The Daily Pennsylvanian is a student-run nonprofit.

Please support us by disabling your ad blocker on our site.

232dc4c3-253b-4828-97b1-6135f1c046f1
Credit: Alice Choi

International students from Brazil have been quarantining in Mexico for two weeks in order to gain entry to the United States and arrive on campus. 

Proclamations issued by the Trump administration last year have restricted the entry of certain travelers — particularly those from Brazil, Iran, China, the United Kingdom, the Republic of Ireland, and the European Schengen area — into the United States in efforts to curb the spread of COVID-19. 

Former President and 1968 Wharton graduate Donald Trump signed a proclamation on May 27 suspending foreign nationals who had been present in Brazil 14 days prior to arriving in the United States from entering the country, and a similar travel restriction earlier this year for all foreign nationals who had been present in European states 14 days prior to arriving in the United States. Unlike the suspension for people coming from Brazil, this proclamation included an exemption for F-1 visas used by international students. 

With few countries currently allowing people to enter the United States from Brazil, many international students who spent winter break in Brazil this year were faced with a dilemma: stay in Brazil until restrictions lift, or quarantine elsewhere in order to eventually reach Penn's campus for the spring? 

A group of international students ultimately decided to quarantine in Mexico for 14 days in order to be granted entry into the United States this semester.

College junior Renan Muta, who arrived in the United States on Jan. 23, said that his only options of countries in which to quarantine were Panama, Dubai, and Mexico. He chose Mexico due to its proximity to Brazil, and because Mexico does not require Brazilians to acquire a visa. 

Upon arrival, Muta said he was surprised to find that Mexico had imposed very few COVID-19 safety regulations, adding that most businesses were open and masks were not required.  

"This is one of the reasons that I don't understand why this policy is needed. With so few safety regulations, the risk of getting the virus is not much lower in Mexico than it is in Brazil," Muta said, arguing that the policy seemed arbitrary. 

Like Muta, Wharton and College senior Julia Gros, who is currently quarantining in Mexico with a group of Penn students and other Brazilians who attend college in the United States, believes that the U.S. travel restrictions are frustrating. She said she does not understand why international students from Brazil were not granted an exemption so that they could bypass the travel ban. 

While the Trump administration announced that restrictions on Brazil would lift on Jan. 26 as long as travelers presented a negative COVID-19 test taken in the past 72 hours, the Biden administration announced on Jan. 25 that the ban on people coming in from Brazil would be immediately reinstated due to the worsening "pandemic and more contagious variants emerging across the world."

Gros and Muta agreed that it was difficult for some Brazilian students to spend the extra money that was required in order to stay in Mexico for two weeks. 

"The quarantine is an issue because it forces Brazilian students to spend a lot of extra money and time just to get back into the [United States]," Gros said. "One of the reasons I didn't come back in the fall was that I didn't want to quarantine [in another country] for two weeks in August [before arriving in the United States]."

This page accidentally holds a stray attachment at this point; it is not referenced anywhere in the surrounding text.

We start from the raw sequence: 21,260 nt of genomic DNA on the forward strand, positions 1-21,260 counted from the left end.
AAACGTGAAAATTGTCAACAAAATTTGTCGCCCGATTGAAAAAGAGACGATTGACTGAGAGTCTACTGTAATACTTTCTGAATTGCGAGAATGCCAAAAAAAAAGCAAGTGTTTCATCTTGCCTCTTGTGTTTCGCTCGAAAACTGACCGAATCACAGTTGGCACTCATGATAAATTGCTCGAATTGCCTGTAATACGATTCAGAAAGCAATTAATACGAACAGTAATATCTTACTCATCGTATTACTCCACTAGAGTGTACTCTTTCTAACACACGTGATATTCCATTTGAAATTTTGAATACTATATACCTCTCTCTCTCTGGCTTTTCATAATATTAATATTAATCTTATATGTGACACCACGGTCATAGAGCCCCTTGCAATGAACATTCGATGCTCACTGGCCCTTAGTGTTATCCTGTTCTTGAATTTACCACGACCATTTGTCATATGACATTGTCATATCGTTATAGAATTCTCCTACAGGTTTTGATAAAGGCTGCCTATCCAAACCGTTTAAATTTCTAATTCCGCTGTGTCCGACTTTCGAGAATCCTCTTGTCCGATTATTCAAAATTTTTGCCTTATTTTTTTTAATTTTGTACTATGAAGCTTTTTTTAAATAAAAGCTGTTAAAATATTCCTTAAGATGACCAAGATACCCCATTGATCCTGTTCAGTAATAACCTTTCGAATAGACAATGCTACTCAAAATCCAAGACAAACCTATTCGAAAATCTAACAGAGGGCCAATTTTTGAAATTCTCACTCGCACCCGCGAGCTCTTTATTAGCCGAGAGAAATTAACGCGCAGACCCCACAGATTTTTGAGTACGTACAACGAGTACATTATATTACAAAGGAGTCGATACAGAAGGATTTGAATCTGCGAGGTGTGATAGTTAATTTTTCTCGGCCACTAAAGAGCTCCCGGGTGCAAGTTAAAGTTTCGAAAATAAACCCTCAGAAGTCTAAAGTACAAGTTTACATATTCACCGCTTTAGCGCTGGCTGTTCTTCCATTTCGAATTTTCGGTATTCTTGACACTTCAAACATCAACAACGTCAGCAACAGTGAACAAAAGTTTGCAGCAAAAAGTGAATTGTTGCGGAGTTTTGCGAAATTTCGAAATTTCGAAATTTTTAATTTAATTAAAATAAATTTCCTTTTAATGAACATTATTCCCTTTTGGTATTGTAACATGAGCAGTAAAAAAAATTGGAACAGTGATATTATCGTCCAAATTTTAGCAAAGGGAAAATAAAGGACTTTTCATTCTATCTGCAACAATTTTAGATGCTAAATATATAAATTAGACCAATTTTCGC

Gros said she had no other option but to come back to the United States for the spring semester because she needs to be in the country before March in order to apply for her Optional Practical Training — the visa which allows international students to work for one to three years immediately after graduation.

Engineering and Wharton sophomore Rafael Marques also arrived at Penn on Jan. 23 after quarantining in Mexico with Muta and one other Penn student. 

Marques and Muta explained that in order to arrive in the United States before the start of classes, they would have had to leave their families soon after the New Year. Reluctant to do so, both students stayed longer in Brazil and then had to begin the semester while quarantining in Mexico. 

Marques said that the most frustrating aspect of the United States travel bans is the feeling of uncertainty they cause students, adding that many international students in Brazil delayed their return to Philadelphia as they waited until the date Trump would lift the restrictions, hoping that Biden would not reimpose them. 

While in Mexico, Marques said he was worried that the United States would impose travel restrictions on Mexico during his quarantine period, which would have forced him to find another country in which to quarantine to be granted entry to the United States.

"I was thinking that they might close Mexico at any moment so I wanted to get to the [United States] as soon as possible," Marques said. 

Like Marques, Wharton sophomore Maika Pereira, a Brazilian student who was also staying in Mexico with Marques and Muta, said that the constantly changing travel restrictions were difficult to keep up with. She expressed, however, that it was easier to plan the trip to Mexico this time around after the experience of quarantining abroad in the United Kingdom before coming to campus last semester. 

Pereira added that she found it challenging to take her first few classes of the spring semester in Mexico while sharing a small living space and unstable internet connection with other students. 

"The quarantine is a logistical hassle, but it is manageable," Pereira said. "What is most frustrating [is] that the rules keep changing, and not knowing whether you will be able to go back or not."  

All comments eligible for publication in Daily Pennsylvanian, Inc. publications.